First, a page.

'New' option for resolving waste issue?
So what do you think? Should a low-level nuclear waste facility be built in Nebraska? The issue has arisen again because Nebraska is facing payment of a $151 million judgment due to its failure to build a nuclear waste dump in the early 1990s. The state had been called upon to build the dump by a multi-state compact of states, but did not do so because of opposition in Boyd County and refusal to do so by then Gov. Ben Nelson.
The refusal to issue a license was based upon possible pollution problems and a high water table at the proposed site.
Much of the front page of today's Gazette is devoted to a change of momentum on the nuclear waste issue. After hearing that the amount of the judgment against Nebraska could be reduced if the state agrees to build a waste dump, Sen. Tom Baker said Thursday he's see nothing wrong with placing the facility in his own back yard.
He explained. "This is medical waste. It consists of gloves, gowns and equipment. It's not nuclear cores or bombs." Baker went on to say that areas south of the Republican River in Southwest Nebraska would make a good site since there is no groundwater.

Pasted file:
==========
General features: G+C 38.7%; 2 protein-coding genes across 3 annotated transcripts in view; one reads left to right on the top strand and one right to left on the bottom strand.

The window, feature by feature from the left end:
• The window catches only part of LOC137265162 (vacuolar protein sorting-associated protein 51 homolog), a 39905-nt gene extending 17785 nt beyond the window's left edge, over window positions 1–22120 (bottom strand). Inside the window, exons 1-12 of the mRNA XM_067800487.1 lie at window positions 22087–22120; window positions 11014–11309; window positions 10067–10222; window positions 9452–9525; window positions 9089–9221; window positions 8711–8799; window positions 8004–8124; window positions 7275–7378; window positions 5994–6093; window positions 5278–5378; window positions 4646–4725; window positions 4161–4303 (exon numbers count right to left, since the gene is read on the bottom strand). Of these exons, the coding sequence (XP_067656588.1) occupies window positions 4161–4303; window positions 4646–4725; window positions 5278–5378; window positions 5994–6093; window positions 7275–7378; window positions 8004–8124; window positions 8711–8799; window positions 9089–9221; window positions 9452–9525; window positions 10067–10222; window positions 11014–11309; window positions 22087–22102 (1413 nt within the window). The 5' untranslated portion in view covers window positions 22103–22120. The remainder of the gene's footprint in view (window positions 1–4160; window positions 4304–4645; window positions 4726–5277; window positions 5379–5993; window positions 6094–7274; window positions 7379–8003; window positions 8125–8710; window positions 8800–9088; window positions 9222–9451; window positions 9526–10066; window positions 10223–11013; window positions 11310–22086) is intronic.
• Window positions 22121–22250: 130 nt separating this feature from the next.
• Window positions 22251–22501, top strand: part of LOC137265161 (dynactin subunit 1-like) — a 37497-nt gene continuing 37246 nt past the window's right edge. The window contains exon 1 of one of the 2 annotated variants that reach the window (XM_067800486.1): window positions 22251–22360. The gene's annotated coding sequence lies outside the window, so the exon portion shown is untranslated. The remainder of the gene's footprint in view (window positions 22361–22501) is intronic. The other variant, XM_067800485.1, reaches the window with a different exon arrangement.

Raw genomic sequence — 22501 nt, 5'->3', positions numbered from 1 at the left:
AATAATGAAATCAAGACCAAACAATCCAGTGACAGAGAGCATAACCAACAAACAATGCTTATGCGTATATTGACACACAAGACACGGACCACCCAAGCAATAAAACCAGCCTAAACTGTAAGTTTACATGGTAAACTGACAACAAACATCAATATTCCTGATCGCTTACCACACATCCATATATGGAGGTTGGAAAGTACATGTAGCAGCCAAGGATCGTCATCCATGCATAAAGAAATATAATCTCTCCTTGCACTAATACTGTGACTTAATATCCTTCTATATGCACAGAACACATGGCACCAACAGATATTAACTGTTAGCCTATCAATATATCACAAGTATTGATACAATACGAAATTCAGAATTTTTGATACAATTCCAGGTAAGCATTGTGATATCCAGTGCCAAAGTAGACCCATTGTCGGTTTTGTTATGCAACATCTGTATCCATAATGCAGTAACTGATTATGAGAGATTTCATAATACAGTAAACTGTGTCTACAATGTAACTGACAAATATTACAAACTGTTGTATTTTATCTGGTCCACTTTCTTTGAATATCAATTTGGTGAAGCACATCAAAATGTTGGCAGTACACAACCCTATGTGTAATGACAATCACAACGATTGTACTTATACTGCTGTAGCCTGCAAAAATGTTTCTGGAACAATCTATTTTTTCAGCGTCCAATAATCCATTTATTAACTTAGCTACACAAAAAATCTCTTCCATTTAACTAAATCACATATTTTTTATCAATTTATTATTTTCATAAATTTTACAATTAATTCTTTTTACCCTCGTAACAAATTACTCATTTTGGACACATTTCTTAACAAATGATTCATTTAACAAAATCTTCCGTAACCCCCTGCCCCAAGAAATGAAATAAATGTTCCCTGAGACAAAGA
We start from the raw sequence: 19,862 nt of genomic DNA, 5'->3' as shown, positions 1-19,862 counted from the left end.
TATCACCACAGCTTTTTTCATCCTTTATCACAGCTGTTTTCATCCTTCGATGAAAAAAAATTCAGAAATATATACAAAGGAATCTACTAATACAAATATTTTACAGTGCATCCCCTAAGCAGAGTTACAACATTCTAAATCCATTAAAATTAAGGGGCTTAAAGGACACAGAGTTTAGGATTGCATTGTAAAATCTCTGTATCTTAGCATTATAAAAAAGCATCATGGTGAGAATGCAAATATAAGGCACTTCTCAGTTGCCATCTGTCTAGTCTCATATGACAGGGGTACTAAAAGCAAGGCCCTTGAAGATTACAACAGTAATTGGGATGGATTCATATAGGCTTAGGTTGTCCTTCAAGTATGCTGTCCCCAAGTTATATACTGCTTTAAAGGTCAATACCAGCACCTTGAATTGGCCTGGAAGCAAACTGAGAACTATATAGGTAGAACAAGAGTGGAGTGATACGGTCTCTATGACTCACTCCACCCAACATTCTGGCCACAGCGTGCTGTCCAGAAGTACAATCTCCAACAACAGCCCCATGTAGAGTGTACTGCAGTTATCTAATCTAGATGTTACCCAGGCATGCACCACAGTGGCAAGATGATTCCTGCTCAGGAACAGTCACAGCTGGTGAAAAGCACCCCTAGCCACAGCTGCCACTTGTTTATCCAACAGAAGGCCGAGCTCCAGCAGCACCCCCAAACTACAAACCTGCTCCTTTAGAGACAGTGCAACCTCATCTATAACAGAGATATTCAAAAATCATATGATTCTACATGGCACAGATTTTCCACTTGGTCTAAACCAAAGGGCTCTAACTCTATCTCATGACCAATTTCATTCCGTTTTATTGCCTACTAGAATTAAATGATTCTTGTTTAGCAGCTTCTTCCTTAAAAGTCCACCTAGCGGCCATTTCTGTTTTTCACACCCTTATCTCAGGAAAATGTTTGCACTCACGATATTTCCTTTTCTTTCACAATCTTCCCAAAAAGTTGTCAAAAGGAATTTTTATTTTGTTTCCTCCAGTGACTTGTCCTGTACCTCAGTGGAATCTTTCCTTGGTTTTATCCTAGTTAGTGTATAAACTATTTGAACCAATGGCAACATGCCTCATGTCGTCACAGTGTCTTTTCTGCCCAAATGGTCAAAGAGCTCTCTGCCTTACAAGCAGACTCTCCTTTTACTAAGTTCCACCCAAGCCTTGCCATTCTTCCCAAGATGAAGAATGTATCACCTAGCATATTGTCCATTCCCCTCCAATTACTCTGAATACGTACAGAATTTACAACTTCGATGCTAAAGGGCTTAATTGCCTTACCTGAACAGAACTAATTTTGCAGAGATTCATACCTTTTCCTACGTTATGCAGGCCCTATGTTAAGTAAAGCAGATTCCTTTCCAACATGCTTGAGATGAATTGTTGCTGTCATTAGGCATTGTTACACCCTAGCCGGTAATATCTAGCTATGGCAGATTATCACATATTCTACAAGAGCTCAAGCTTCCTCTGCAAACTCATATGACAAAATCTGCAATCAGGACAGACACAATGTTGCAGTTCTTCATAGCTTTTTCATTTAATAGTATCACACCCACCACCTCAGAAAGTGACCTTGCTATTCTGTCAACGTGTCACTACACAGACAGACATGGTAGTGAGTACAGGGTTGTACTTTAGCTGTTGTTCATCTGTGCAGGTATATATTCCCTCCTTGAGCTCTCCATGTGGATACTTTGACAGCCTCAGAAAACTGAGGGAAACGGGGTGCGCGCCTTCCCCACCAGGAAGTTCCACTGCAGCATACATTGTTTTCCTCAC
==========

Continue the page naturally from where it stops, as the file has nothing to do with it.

Meanwhile, the mayor of Kimball stepped forth to say his area -- on the state's western edge -- might be interested in hosting the low-level nuclear waste site.
The matter needs to be looked at. Across the United States, there are nuclear waste sites already in operation. Let's check them out. Have there been any problems? If so, what were they and how were they dealt with?
And -- beyond that -- what other alternatives are there? Could Nebraska contract with waste sites elsewhere in the U.S. to handle the low-level nuclear materials?
For sure, $151 million seems like a mighty high price to pay for a state and a former governor that were trying to protect the safety and well-being of the citizens.
It's good that the nuclear waste issue is being revisited. The situation needs to be resolved without excessive penalties for the state. As it is in all matters involving the government, the sad truth is that it is the people, ultimately, who get stuck with the bill.